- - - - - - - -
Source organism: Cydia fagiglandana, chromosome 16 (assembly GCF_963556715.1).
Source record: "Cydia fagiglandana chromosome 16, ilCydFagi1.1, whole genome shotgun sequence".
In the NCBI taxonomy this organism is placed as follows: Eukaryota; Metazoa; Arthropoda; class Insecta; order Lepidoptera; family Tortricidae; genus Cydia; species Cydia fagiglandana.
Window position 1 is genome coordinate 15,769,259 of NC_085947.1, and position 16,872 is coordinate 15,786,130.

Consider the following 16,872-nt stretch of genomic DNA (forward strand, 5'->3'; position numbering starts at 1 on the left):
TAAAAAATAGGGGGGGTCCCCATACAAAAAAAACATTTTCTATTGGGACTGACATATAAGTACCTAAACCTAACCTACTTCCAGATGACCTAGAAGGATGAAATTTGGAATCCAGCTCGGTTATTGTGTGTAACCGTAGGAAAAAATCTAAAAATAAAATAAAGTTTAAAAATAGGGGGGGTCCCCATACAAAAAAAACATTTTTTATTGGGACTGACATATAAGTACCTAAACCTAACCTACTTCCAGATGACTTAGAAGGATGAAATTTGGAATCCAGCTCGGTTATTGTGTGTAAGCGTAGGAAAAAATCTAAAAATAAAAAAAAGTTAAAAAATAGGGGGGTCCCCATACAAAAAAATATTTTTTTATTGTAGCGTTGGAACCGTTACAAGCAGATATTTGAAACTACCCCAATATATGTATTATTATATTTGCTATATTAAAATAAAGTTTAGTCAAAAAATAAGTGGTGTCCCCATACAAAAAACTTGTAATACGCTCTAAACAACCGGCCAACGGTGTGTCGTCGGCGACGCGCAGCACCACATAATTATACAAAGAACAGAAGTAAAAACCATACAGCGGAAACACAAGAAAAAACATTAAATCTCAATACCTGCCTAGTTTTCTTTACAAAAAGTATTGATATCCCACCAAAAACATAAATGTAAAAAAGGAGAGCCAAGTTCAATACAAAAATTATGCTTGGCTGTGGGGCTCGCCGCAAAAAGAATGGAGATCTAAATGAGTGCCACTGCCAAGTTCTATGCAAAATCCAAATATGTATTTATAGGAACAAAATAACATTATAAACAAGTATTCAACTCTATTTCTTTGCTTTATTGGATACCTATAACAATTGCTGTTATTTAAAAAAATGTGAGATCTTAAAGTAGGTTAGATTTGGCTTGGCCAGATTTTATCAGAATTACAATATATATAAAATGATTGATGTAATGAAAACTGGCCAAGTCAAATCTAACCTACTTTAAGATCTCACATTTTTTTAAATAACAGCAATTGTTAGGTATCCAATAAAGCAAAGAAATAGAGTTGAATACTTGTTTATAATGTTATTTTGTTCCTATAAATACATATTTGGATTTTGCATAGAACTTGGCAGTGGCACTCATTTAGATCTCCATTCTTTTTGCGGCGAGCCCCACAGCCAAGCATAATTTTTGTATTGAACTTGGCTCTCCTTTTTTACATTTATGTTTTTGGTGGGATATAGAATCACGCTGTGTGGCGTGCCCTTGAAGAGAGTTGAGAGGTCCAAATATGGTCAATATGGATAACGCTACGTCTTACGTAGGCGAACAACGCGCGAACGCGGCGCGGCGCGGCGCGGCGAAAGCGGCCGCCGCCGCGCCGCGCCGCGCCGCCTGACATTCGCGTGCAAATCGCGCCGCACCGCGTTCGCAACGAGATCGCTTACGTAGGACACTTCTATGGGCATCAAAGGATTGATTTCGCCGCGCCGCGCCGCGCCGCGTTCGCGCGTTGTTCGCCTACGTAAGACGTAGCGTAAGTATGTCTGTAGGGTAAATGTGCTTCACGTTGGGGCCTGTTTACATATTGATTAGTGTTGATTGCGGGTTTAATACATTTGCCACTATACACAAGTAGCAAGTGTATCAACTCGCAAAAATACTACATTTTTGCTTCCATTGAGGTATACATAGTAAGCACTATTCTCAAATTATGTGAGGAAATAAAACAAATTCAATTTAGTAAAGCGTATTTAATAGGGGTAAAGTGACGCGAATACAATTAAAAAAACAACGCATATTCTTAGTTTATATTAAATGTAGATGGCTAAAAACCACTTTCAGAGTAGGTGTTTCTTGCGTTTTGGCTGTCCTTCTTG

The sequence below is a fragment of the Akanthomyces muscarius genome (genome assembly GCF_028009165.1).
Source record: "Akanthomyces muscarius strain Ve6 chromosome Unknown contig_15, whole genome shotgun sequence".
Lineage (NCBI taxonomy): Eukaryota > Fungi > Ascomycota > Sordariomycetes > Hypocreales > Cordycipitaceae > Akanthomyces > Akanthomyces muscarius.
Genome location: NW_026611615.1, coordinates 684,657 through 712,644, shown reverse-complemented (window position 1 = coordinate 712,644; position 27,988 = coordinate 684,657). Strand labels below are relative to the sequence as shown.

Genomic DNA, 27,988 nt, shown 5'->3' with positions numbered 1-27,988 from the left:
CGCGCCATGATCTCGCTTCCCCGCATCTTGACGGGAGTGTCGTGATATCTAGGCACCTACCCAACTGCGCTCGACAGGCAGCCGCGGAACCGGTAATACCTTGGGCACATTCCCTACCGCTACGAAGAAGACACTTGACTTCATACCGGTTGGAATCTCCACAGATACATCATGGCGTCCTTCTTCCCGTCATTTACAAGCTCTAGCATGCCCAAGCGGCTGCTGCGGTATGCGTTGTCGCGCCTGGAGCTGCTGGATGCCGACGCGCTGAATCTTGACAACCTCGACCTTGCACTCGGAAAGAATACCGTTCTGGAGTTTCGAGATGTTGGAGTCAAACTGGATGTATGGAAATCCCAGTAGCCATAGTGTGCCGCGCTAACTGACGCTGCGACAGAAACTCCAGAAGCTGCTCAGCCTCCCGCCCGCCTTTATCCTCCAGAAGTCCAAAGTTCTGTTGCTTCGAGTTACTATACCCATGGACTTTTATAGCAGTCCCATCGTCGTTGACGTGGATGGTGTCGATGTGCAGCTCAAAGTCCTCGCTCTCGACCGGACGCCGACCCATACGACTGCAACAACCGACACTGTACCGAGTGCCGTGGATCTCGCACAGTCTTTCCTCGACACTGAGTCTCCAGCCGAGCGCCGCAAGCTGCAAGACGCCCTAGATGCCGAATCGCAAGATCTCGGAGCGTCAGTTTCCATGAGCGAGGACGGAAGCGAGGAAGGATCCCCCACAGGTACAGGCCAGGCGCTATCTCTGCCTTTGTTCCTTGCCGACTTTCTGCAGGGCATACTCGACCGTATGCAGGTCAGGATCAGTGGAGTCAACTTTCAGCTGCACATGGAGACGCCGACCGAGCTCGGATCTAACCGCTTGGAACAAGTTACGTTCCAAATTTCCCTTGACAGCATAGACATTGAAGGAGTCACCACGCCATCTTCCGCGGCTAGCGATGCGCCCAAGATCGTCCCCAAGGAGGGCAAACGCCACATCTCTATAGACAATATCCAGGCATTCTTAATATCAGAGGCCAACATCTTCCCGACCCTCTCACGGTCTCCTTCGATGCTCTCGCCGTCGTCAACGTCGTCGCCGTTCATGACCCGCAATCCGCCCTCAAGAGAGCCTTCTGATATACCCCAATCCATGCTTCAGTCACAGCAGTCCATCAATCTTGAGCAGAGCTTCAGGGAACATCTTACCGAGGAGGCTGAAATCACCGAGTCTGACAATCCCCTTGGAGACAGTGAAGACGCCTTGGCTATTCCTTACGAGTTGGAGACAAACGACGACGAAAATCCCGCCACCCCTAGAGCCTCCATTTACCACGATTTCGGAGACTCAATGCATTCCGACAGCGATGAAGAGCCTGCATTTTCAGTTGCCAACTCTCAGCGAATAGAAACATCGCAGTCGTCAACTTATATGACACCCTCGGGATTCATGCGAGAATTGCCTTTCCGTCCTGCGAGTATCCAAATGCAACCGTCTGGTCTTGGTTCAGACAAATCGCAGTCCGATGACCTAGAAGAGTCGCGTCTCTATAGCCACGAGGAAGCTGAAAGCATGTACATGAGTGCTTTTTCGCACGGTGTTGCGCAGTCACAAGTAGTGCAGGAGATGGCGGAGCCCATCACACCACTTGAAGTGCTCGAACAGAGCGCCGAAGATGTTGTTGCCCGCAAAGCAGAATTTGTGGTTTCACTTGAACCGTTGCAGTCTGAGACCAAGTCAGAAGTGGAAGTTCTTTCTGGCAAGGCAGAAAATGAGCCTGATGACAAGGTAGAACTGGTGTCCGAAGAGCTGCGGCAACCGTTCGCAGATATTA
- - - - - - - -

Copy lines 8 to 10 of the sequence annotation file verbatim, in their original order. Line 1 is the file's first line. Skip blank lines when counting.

Source record: "Akanthomyces muscarius strain Ve6 chromosome Unknown contig_15, whole genome shotgun sequence".
Lineage (NCBI taxonomy): Eukaryota > Fungi > Ascomycota > Sordariomycetes > Hypocreales > Cordycipitaceae > Akanthomyces > Akanthomyces muscarius.
Genome location: NW_026611615.1, coordinates 684,657 through 712,644, shown reverse-complemented (window position 1 = coordinate 712,644; position 27,988 = coordinate 684,657). Strand labels below are relative to the sequence as shown.